GLENDALE, Ariz. -- Jakob Chychrun was on skates when he was two years old, and chose his career path not long after.
"I knew at a very young age that hockey was what I wanted to do, and that I wanted to be the best at it," the 6-foot-2, 200-pound defenseman said Wednesday.
But for someone who was pointing toward his draft year before he could ride a bike, there were challenges and obstacles that could knock any life-long skater off his blades.
Ranked as high as No. 2 on NHL Central Scouting's list of North American skaters, and the top-ranked defenseman a few months before the 2016 draft, Chychrun had a disappointing season by his own standards with Sarnia of the Ontario Hockey League. Scouts agreed, which made for a much longer night in Buffalo as the draft unfolded.
Video: Coyotes draft D Jakob Chychrun No. 16
Sitting next to his father, former NHL defenseman Jeff Chychrun, each new team on the board would bring a renewed roster discussion and hope that the wait would end. More than a dozen times, they had to regroup and refocus.
"It was a little stressful," Chychrun said. "I had no idea where I was going to end up, and that makes it more nerve-wracking."
Finally, the Arizona Coyotes, who passed on Chychrun to take center Clayton Keller at No. 7, traded with the Detroit Red Wings to get back into the first round and select Chychrun at No. 16, turning a night of uncertainly into a best-case scenario.
Stocked with prospects up front, including forwards Dylan Strome, Christian Dvorak and Brendan Perlini in front of Keller, the Coyotes have a much shorter prospect list on defense, which gives Chychrun a chance to reshape his stock quickly.
"It's important to always believe in yourself," he said. "Last year, personally, I had a tough year but I never lost faith in what my abilities are. I'm just always trying to improve and get better, and self-belief helps get you there. I try to have fun while I'm doing that."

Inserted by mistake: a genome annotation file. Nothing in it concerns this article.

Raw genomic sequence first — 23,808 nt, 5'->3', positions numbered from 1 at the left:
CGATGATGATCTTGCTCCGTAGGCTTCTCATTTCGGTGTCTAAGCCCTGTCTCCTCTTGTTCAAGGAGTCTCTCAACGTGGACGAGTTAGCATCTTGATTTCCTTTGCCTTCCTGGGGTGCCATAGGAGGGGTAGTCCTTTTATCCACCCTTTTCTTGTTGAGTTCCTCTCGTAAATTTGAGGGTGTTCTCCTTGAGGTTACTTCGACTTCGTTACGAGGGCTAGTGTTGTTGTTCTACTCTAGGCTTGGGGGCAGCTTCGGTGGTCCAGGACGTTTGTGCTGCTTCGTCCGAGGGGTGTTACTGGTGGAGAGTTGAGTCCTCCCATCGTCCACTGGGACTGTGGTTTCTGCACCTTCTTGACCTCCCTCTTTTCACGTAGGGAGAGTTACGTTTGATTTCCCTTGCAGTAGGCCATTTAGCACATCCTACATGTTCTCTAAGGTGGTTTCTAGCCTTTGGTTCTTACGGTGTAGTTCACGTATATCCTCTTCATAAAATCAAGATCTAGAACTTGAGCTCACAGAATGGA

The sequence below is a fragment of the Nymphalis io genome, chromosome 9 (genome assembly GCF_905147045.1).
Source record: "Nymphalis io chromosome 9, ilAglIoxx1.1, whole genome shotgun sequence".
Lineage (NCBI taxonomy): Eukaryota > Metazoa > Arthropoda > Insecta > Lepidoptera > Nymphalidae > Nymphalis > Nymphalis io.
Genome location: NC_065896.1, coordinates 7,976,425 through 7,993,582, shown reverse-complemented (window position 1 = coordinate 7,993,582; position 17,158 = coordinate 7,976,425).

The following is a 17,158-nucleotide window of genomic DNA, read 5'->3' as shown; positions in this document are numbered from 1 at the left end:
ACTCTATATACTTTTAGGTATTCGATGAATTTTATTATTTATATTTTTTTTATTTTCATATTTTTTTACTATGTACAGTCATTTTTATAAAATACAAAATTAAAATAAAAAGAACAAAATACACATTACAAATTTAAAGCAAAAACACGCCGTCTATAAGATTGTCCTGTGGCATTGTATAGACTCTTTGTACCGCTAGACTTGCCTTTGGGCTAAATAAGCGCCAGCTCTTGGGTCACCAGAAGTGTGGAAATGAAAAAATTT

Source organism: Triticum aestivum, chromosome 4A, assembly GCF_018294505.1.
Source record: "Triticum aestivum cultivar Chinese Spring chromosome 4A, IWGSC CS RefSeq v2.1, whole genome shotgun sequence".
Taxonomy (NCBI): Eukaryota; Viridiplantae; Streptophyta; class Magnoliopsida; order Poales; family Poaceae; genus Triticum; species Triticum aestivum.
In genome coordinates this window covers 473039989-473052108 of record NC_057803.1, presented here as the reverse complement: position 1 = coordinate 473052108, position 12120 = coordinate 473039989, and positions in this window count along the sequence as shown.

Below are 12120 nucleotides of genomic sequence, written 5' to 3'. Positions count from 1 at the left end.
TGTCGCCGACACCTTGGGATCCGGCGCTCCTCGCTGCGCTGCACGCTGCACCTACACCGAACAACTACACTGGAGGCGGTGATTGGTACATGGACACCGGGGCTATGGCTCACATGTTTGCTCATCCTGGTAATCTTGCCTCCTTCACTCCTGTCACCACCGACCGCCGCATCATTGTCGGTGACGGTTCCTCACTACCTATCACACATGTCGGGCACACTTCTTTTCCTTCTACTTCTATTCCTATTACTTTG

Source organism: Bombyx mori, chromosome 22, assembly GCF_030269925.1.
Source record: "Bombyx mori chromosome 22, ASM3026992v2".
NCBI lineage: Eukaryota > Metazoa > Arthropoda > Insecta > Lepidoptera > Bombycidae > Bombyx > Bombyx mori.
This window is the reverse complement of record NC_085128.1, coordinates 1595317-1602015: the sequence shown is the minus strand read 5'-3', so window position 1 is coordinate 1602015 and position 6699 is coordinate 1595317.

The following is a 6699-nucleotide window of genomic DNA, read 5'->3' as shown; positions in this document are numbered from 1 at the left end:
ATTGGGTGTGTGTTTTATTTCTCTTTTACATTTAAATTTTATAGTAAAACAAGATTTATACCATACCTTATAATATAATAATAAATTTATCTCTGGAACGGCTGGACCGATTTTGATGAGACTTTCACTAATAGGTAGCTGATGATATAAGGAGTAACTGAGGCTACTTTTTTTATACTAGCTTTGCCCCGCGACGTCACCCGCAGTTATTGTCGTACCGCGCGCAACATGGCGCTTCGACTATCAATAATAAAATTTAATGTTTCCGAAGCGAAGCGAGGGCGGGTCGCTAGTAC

Chychrun had 49 points (11 goals, 38 assists) in 62 games after having shoulder surgery the previous summer, but it was a lack of fun and confidence last season in Sarnia that may have contributed to a more stressful night at the draft.
Video: Jakob Chychrun discusses day one of Prospect Camp
Coyotes development coach Steve Sullivan said while he disagreed with scouts who criticized Chychrun's hockey IQ as the draft drew closer, there was a legitimate reason why his stock fell.
"I think it was about being tense," Sullivan said. "All the pressure of wanting to be second overall and maybe not having a great season; it snowballed the wrong way for him.
"Now he needs to understand he's been drafted into the National Hockey League and we're going to put him in a game plan to get him here as fast as we can. He can loosen up and play the way we think he can play. If that happens, there is no reason why he won't be here sooner than later."
It's highly unlikely that will happen this season; the Coyotes have seven defensemen on one-way contracts and no plans to rush Chychrun to the NHL. But with a roster of young players already in Arizona, skating with other talented players at the Coyotes development camp has Chychrun excited and confident he landed in the right place.
"The future is obviously extremely bright here," he said. "I've played against a lot of the high-end prospects in this organization and they aren't fun to play against. It's good to be on the same side of the ice with them and start bonding.
"Hopefully a lot of this core will be here for a long time and translate to success for Arizona."